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May 12, 2015

Maintaining Physician Competence and Professionalism: Canada’s Fine Balance

Author Affiliations
  • 1Department of Medicine, University of Toronto, Toronto, Ontario, Canada
  • 2College of Physicians and Surgeons of Ontario, Toronto, Ontario, Canada
  • 3Institute for Clinical Evaluative Sciences, Toronto, Ontario, Canada
  • 4Division of General Internal Medicine, Sunnybrook Health Sciences Centre, Toronto, Ontario, Canada
JAMA. 2015;313(18):1825-1826. doi:10.1001/jama.2015.3705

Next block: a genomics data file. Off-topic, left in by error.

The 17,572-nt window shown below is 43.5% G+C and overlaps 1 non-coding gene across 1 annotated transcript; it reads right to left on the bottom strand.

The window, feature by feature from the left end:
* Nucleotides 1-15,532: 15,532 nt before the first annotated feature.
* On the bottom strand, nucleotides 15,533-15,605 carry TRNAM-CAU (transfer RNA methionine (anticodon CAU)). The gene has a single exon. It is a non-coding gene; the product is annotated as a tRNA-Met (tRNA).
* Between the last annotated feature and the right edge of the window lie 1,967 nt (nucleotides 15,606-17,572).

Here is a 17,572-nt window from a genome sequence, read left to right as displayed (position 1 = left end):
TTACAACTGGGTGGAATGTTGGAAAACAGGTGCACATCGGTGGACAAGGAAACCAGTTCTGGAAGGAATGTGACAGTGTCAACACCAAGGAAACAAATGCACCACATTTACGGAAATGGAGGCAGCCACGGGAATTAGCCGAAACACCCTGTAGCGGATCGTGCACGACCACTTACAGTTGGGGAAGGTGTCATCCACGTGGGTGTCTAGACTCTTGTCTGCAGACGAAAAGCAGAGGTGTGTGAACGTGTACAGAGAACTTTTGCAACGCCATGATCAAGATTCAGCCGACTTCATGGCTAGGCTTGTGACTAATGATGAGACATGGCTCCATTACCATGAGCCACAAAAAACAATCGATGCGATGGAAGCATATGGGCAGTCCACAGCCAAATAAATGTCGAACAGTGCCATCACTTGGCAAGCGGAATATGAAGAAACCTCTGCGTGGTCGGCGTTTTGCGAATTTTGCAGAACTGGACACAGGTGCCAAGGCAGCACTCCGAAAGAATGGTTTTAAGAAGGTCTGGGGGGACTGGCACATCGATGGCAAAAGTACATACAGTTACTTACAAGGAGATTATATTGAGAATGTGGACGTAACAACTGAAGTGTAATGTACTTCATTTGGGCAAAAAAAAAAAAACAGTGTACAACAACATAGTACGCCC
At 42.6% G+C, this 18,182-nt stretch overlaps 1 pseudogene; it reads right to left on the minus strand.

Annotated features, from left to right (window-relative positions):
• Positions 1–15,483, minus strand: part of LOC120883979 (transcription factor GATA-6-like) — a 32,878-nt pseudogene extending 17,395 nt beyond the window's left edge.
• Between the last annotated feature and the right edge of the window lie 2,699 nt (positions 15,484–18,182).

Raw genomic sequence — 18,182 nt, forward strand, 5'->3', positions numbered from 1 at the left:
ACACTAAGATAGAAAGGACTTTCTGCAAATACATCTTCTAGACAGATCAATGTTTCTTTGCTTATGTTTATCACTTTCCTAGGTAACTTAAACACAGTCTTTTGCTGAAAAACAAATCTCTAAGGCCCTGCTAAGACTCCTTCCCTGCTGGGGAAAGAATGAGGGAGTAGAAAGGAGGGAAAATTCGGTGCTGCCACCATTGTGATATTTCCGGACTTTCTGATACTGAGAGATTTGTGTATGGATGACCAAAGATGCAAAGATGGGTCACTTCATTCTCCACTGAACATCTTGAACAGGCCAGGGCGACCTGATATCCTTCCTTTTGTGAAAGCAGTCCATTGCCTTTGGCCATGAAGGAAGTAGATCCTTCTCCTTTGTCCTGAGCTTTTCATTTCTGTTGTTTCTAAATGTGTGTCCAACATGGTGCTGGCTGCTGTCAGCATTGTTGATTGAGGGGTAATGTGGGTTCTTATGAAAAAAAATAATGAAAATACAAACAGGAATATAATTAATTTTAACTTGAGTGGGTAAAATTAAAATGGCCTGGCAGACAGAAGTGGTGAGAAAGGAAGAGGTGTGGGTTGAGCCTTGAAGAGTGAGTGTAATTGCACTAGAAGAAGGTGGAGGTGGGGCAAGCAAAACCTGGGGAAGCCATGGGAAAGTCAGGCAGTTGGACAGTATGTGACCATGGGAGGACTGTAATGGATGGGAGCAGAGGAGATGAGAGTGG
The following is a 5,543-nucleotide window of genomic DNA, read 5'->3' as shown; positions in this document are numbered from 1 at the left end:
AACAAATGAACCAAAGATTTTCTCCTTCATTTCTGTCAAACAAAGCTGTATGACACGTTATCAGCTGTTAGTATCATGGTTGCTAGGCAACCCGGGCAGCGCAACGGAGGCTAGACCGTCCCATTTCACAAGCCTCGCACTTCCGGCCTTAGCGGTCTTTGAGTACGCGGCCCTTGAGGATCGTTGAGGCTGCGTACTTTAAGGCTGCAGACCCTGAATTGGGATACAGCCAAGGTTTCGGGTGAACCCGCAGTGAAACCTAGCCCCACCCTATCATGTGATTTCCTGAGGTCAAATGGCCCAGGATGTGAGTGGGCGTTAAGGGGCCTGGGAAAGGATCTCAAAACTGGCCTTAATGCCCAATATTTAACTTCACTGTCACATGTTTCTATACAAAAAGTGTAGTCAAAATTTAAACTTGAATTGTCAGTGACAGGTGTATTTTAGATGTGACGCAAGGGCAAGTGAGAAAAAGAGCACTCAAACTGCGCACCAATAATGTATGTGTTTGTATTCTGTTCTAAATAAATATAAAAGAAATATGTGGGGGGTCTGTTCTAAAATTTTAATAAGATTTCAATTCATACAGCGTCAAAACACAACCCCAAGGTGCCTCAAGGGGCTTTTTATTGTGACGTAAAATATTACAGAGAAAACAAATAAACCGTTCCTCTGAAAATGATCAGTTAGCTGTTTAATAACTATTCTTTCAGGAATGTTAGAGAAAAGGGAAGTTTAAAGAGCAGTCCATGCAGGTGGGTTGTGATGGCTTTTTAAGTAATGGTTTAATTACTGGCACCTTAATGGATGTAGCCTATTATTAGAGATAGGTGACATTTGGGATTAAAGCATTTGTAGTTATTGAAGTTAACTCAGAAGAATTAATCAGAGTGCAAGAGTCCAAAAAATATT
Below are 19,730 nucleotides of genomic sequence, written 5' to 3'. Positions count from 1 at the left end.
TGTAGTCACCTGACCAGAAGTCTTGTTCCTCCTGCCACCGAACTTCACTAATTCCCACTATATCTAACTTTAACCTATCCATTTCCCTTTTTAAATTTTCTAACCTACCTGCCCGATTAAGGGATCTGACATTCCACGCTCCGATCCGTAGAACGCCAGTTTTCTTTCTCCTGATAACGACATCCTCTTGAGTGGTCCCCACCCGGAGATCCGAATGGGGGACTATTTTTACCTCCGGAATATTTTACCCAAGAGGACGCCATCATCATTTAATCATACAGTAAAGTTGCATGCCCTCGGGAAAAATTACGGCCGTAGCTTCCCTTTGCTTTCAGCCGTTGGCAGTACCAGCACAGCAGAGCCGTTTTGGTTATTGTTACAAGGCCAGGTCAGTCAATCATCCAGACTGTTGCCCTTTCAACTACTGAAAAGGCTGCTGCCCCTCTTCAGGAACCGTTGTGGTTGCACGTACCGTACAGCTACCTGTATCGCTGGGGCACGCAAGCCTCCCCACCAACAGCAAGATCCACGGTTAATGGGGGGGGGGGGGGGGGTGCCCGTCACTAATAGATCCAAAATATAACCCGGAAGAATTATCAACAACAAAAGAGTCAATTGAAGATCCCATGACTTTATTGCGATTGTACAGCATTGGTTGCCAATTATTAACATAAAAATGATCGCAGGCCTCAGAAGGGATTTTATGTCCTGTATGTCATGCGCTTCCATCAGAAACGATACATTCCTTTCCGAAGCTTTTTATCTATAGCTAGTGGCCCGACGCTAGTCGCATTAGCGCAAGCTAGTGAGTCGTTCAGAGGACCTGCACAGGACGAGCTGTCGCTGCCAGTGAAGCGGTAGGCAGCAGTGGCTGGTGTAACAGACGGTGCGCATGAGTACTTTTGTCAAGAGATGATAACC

In 1776, while fighting for independence from British rule, Americans framed a Constitution that championed “life, liberty, and the pursuit of happiness.” To the north, however, 9 decades elapsed before Canada’s provinces persuaded their colonial masters to pass the British North America Act and created a federation with “peace, order, and good government” as the unofficial motto. These deep-seated political differences persist in health care governance, as evidenced by Canada’s more regimented and cautious approach to maintaining competence and professionalism for the approximately 80 000 physicians practicing in Canada.